At around 26 meters, this dive site contains several coral reefs teeming with fish of all sizes and colors, giant sea turtles and closer to the surface, massive whale sharks. But Manta Reef didn't get its name for nothing. Small fish here have established symbiosis with these rays, eating the bacteria from the mantas' skin as the giant winged creatures hover in circles above the reef. We descended through schools of fish until our instructor pointed a gloved hand into the distance where a huge shadow emerged, and eventually flew directly over us, close enough to touch. We spent nearly 40 minutes with the mantas, and will spare you the cliches, as no description could do the experience justice. Suffice to say that as we passed the time at our 5 meter safety stop by watching the school of 20 devil rays swim below and eventually climbed back on the boat we were all completely blown away, so that when the humpback whales that we had watched from our breakfast table each morning began to breech just a couple boat-lengths away from our Zodiac, it was almost too much to take. The mom and her calf swam with us for a while, then made room for a school of dolphins that escorted us back to shore. Wow.
After a week of diving during the day and spending the evenings with a great group of new friends under shooting-star-filled skies, we decided it was time to head north for Vilankulos.
A toothless sailor named Bob took us in his dilapidated dhow across the shallow bay to the bus stop, and though Captain Bob made the most of the breeze on the bay, we missed our bus nonetheless. One of our companions put both his mastery of Portuguese and his experience as a steel trader to work as he negotiated a minibus chapa and a bag of cashews for the ride. Nine of us eventually climbed aboard what soon became a bouncing mobile juke box, blaring African music that inspired passengers as well as passersby, children and old men with similar dental profiles as Captain Bob's to dance and wave as we bounced our way through their palm and bamboo-filled villages.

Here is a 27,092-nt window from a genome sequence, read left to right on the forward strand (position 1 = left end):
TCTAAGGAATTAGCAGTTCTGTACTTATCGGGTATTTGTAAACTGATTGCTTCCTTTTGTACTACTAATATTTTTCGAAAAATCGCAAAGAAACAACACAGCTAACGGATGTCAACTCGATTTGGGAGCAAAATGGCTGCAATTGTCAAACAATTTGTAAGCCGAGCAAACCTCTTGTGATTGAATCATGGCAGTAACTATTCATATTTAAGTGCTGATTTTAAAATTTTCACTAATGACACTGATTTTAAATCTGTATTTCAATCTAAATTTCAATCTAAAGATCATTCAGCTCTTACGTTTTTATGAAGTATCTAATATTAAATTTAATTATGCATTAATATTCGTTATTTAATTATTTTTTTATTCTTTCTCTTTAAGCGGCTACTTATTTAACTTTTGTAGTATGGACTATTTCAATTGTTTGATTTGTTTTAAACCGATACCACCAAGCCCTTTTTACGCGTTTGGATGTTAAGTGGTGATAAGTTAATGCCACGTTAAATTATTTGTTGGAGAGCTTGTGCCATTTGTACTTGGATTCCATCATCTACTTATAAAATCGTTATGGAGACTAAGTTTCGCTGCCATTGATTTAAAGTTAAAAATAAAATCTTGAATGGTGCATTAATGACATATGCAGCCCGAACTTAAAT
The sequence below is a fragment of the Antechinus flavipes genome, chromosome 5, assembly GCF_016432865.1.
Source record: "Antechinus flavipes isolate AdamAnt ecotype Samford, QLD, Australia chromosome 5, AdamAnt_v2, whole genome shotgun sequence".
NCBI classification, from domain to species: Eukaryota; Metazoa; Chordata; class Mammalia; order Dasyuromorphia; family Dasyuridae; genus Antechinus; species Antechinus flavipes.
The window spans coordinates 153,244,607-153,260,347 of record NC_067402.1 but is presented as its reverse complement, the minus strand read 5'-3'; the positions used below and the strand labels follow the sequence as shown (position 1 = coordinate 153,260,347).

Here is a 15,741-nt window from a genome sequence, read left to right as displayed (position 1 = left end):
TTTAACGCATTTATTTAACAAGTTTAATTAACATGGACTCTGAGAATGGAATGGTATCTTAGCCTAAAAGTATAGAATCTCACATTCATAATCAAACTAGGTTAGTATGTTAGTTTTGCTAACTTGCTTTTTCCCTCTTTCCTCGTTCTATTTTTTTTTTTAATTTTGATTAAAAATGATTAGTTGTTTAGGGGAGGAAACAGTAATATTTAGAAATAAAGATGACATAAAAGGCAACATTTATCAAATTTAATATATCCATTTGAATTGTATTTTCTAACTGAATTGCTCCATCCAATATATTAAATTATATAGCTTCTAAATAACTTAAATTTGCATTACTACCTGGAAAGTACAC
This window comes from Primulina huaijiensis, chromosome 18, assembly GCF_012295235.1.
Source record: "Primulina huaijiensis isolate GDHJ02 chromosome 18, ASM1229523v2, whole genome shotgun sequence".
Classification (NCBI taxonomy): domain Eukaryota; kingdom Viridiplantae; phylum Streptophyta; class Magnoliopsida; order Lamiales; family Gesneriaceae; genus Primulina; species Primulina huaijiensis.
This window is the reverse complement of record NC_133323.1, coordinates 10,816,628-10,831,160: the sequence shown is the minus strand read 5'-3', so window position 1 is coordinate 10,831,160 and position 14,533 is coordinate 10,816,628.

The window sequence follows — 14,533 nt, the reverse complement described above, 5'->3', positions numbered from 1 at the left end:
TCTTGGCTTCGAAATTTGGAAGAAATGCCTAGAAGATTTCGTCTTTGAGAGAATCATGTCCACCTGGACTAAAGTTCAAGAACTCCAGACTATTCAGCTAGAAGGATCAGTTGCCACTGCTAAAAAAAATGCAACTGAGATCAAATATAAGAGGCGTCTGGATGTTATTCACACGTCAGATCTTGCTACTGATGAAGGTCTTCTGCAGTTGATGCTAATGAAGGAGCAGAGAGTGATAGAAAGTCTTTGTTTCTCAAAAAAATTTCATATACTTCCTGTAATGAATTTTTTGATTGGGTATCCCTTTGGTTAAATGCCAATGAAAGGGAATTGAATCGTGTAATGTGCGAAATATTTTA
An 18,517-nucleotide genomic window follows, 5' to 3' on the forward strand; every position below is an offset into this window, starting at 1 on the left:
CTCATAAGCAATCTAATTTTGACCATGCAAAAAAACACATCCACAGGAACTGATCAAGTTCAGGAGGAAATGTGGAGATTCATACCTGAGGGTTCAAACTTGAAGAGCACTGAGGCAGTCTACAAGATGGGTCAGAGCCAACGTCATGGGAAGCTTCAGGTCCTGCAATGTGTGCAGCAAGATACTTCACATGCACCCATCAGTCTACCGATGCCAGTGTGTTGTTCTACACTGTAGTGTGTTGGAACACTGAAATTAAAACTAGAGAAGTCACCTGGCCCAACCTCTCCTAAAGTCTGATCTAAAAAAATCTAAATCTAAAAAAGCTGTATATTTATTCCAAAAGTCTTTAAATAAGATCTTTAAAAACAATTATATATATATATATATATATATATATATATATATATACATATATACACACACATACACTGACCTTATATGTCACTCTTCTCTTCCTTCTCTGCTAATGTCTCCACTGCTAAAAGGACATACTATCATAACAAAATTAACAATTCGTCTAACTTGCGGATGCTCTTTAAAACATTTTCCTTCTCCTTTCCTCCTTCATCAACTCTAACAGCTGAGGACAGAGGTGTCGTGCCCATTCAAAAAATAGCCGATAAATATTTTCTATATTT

The nine of us settled in at the idyllic Zombie Cucumber guesthouse and almost immediately had the next day planned - an all day dhow ride to the Bazaruto Archipelego. Thick clouds parted gradually as we splashed through the crystal clear water to our first snorkeling spot. A group of playful dolphins stayed just out of reach as we dawned fins and masks and slid into the water to explore the shallow reefs that are home to countless fish, turtles and rare manatees (dugones). Next we landed at the base of a huge dune that emerged incongruously from the sea, and as we climbed and rolled in the sand the dhow crew cooked fresh-caught fish over coals that burned white hot in a wooden bbq pit on board our tiny vessel. As the sun began to set on the horizon, a magical day ended with a rare sighting of endangered manatees who surfaced right in front of our boat. Wow. Again.
Enchanted with this country and unwilling to let the good times end, we begrudgingly parted ways with our Dutch, Brazilian and American friends who were headed off in different directions, and with a new team of five, made plans to head further north.
It was a long and cramped 12 hour bus ride (in other words, an African bus ride) to Beira in central Mozambique, and well worth the journey. Like a time warp, it's part African bustle, part colonial relic. We keep thinking that Moz's cities must bear some resemblance to Havana, the architectural majesty of its colonial ancestry faded with years of neglect, somehow more charming, certainly more authentically African in its current state. Also authentically African, the bus rides were getting a little old, so we threw down a few million meticash for some plane tickets to Nampula, several hundred otherwise bone-jarring, pothole-riddled kilometers further north.